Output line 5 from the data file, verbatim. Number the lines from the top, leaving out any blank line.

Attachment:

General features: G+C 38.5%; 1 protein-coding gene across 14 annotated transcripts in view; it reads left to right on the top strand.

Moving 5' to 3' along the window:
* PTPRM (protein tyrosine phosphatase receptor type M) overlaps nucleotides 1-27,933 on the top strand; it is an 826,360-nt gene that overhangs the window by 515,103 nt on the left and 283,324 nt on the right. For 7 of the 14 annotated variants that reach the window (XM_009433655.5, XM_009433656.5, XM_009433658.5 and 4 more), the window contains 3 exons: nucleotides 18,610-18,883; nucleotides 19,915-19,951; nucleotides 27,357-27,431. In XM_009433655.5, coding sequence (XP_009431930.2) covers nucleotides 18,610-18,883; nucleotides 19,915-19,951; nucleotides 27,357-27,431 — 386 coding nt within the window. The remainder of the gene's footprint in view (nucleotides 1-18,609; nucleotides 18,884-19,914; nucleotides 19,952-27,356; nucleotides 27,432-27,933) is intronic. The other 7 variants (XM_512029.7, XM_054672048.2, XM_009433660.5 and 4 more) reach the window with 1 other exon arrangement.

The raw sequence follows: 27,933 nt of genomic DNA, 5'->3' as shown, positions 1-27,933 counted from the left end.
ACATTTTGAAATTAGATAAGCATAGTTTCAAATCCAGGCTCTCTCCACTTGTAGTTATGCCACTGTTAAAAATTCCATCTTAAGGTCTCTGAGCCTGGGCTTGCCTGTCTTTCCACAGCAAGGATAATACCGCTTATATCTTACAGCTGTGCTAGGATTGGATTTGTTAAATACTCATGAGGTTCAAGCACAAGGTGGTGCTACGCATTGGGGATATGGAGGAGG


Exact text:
ACATTTTGAAATTAGATAAGCATAGTTTCAAATCCAGGCTCTCTCCACTTGTAGTTATGCCACTGTTAAAAATTCCATCTTAAGGTCTCTGAGCCTGGGCTTGCCTGTCTTTCCACAGCAAGGATAATACCGCTTATATCTTACAGCTGTGCTAGGATTGGATTTGTTAAATACTCATGAGGTTCAAGCACAAGGTGGTGCTACGCATTGGGGATATGGAGGAGG